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Decision time on Bahrain

Martin Williamson June 1, 2011

On Friday, the FIA meets in Barcelona, and high on the agenda will be the issue of whether the 2011 Bahrain Grand Prix should be rescheduled for the tail end of the year.

After weeks of well-orchestrated campaigning and oleaginous schmoozing by high-powered officials from the ruling party and the circuit, what two months ago seemed unlikely is now an alarming possibility.

The authorities need to rebuild the tarnished image of Bahrain, and with that in mind the authorities, aided by a number of others with vested interests, have incessantly insisted life is back to a near normal.

The best vehicle for showing all is well is for the grand prix to go ahead. Only the most naive observer could think there is any other reason for the campaign to get it back on the calendar. The decision to end martial law - but not for the withdrawal of the Saudi forces - two days before the FIA meeting is hardly coincidental.

The three-prong approach of the Bahrain authorities has been simple. Firstly, deny everything. Secondly, work on the basis that if you repeat a lie often enough, people will start to believe it. Thirdly, discredit anyone who says differently.

Human rights organisations and major governments who report otherwise are dismissed as being misguided. But only a fortnight ago, Barack Obama, one of the kingdom's staunchest allies, said of Bahrain: "The only way forward is for the government and opposition to engage in a dialogue, and you can't have a real dialogue when parts of the peaceful opposition are in jail."

International respected foreign media, who continue to report all is far from normal, are dismissed as being biased. There is no independent free media inside the kingdom, and now overseas journalists are being targeted as well.

Formula One should turn its back on Bahrain. However, it is more likely to ditch morality in pursuit of a fat -- and tarnished -- pay cheque
Matthew Syed, The Times

A lead editorial eight days ago in the Times - another organisation accused of having agendas - highlighted the active campaign being waged by Bahrain to get the grand prix reinstated. It concluded: "It must not succeed. The roar of petrol engines around the tiny kingdom, smothered with advertising, would be too great a symbol that Western acquiescence to repression can be bought with stability and an oil industry."

Barely a day goes by without a report from Bahrain of more human rights abuse, of the torture of civilians, of the continuing repression of any dissent. This is not about detaining people accused of inciting rebellion. This is simply about crushing opposition to the dictatorship. Twenty-three doctors and 24 nurses have been arrested for no offence other than treating protestors.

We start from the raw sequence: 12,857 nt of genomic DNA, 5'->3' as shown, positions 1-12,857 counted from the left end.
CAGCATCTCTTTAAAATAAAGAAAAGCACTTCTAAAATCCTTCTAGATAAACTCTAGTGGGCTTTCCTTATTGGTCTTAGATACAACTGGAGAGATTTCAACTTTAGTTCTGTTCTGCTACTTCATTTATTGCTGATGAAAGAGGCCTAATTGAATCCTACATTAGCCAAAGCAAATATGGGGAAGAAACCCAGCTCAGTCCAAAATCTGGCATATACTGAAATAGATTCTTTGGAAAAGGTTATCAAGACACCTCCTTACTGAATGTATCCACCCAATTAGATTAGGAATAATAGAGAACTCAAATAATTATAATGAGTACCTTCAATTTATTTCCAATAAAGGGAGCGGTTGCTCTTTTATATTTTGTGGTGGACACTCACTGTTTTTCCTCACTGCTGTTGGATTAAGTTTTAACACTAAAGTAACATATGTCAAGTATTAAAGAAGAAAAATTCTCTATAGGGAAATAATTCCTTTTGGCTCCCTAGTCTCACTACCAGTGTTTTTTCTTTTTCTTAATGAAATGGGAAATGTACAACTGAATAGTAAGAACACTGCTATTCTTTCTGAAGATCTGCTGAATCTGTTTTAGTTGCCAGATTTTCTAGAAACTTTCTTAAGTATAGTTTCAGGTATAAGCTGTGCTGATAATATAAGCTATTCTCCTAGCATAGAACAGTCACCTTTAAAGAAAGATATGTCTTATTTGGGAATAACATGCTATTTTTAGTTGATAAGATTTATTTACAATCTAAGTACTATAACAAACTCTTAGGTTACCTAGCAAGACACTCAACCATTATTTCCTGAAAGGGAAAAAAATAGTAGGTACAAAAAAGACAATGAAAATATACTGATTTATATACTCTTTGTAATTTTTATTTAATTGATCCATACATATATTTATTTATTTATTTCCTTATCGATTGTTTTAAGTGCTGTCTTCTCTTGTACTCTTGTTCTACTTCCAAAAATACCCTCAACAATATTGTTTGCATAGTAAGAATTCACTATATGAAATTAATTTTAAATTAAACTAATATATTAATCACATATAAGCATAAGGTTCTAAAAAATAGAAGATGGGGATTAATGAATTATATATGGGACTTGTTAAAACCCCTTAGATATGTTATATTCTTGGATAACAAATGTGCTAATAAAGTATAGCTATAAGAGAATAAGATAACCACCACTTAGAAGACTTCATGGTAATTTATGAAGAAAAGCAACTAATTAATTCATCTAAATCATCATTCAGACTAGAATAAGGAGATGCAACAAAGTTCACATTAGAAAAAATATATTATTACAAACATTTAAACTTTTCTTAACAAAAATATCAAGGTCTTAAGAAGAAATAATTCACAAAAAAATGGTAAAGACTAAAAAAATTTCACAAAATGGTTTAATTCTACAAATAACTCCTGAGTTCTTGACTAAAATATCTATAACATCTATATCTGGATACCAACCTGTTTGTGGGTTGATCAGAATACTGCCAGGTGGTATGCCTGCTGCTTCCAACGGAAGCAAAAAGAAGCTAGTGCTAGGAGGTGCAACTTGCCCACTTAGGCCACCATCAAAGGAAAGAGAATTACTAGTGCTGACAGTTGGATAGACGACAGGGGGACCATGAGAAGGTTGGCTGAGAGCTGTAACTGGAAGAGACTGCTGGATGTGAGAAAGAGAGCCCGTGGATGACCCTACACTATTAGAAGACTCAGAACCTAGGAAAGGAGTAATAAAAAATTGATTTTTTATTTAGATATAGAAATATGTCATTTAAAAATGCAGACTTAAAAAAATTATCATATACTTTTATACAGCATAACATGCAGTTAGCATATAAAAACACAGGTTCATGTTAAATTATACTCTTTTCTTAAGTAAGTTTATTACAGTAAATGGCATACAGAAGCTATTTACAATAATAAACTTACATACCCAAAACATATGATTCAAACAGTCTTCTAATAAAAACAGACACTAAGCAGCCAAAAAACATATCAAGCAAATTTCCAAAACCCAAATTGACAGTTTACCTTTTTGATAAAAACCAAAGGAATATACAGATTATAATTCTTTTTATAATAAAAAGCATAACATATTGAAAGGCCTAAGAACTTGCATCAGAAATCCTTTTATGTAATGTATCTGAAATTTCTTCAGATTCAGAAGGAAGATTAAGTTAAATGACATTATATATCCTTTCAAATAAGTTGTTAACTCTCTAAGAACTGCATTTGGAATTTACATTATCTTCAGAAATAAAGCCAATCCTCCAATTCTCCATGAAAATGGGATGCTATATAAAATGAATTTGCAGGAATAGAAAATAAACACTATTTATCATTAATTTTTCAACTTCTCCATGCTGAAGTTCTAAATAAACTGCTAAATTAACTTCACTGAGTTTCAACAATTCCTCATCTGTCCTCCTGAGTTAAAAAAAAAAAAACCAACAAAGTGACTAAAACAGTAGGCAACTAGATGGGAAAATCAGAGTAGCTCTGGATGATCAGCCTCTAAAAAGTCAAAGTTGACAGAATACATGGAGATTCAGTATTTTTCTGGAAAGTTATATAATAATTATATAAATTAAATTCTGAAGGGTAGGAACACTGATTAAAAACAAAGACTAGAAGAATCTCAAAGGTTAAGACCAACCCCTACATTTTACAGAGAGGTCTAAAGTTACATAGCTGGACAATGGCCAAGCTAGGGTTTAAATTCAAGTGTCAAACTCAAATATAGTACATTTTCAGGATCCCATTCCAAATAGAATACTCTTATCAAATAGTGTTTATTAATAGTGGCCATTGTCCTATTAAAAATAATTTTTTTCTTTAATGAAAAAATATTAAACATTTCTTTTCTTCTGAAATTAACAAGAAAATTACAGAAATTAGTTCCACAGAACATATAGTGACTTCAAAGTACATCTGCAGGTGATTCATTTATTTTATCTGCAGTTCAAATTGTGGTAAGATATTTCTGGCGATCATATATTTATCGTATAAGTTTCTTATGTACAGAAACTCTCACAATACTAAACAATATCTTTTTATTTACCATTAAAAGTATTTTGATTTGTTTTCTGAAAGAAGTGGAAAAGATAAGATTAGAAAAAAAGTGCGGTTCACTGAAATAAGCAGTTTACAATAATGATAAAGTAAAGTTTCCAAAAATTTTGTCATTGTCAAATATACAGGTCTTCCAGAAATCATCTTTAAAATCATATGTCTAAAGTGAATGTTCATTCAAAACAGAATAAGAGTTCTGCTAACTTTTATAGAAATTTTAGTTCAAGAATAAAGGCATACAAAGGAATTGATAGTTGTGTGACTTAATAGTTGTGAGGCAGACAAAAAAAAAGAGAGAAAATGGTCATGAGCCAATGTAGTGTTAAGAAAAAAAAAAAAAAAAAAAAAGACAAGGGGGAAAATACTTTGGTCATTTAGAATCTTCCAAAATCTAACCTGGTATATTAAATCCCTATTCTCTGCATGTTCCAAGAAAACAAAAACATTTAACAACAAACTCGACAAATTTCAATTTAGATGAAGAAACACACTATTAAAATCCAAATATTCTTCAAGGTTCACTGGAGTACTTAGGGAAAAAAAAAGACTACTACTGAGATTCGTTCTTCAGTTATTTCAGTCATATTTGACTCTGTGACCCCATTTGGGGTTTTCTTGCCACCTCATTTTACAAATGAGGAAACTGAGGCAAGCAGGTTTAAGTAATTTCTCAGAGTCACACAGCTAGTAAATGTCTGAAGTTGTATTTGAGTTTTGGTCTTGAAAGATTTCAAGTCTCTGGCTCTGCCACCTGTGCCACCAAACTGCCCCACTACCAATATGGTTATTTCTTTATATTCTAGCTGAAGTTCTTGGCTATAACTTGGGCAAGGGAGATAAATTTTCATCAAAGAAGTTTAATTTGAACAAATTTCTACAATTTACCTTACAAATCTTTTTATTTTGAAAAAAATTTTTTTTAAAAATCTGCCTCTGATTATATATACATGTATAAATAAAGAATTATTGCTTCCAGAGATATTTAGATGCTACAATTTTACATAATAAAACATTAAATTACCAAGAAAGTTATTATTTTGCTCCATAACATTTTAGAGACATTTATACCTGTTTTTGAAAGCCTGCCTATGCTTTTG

Of course, the easiest people for the Bahrain royal family to persuade are those running motorsport. Bernie Ecclestone and others have always gone where the money is, and given the involvement of the Bahrainis with teams such as McLaren, which is part owned by the Bahrain state investment group Mumtalakat Holding, allied to the massive amounts of money they have and continue to throw at the sport, it was amazing the original March race was called off in the first place.

There have also been those who claim holding the race will allow Formula One to be a force for change. Rarely in history has that shown to work, from the 1936 Berlin Olympics to rugby and cricket tour of apartheid South Africa.

Officially, teams and drivers remain apolitical. But behind the scenes there is unease, not with the prospect of visiting Bahrain so much as extending an already bloated season. A few senior officials have spoken of their unhappiness with a December conclusion, and it could be this that finally goes for the race this year.

There is no reason the Bahrain Grand Prix should not be included on the 2012 calendar, with an option to review the situation nearer the end of this year. By then, it ought to be clear if claims of normality are accurate or just what the regime wants outsiders to believe.

Bernie Ecclestone has kept the option of a 2011 Bahrain Grand Prix open © Getty Images
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There is one other possibility, namely that Bernie has once again been crafty. By scheduling a mid-December finish to the season and switching the dates of the Indian Grand Prix, he could have proposed something he knew would not work.

The logistics of broadcasters and teams to alter long-arranged plans, not to mention issues with getting the Formula One circus insurance for Bahrain, can be cited as reasons the race cannot be rescheduled.

Ecclestone can also say there was too much unrest within teams at the extended season, gaining some points from them for listening to their objections.

In so doing, he also keeps his friends in Bahrain sweet. And the Bahrain authorities can tell everyone who will listen that the race would have gone ahead but for the complexities of the Formula One calendar. The truth, after all, is not something they are overly bothered about.

Martin Williamson is managing editor of digital media ESPN EMEA

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Martin Williamson is managing editor of digital media ESPN EMEA Martin Williamson, who grew up in the era of James Hunt, Niki Lauda and sideburns, became managing editor of ESPN EMEA Digital Group in 2007 after spells with Sky Sports, Sportal and Cricinfo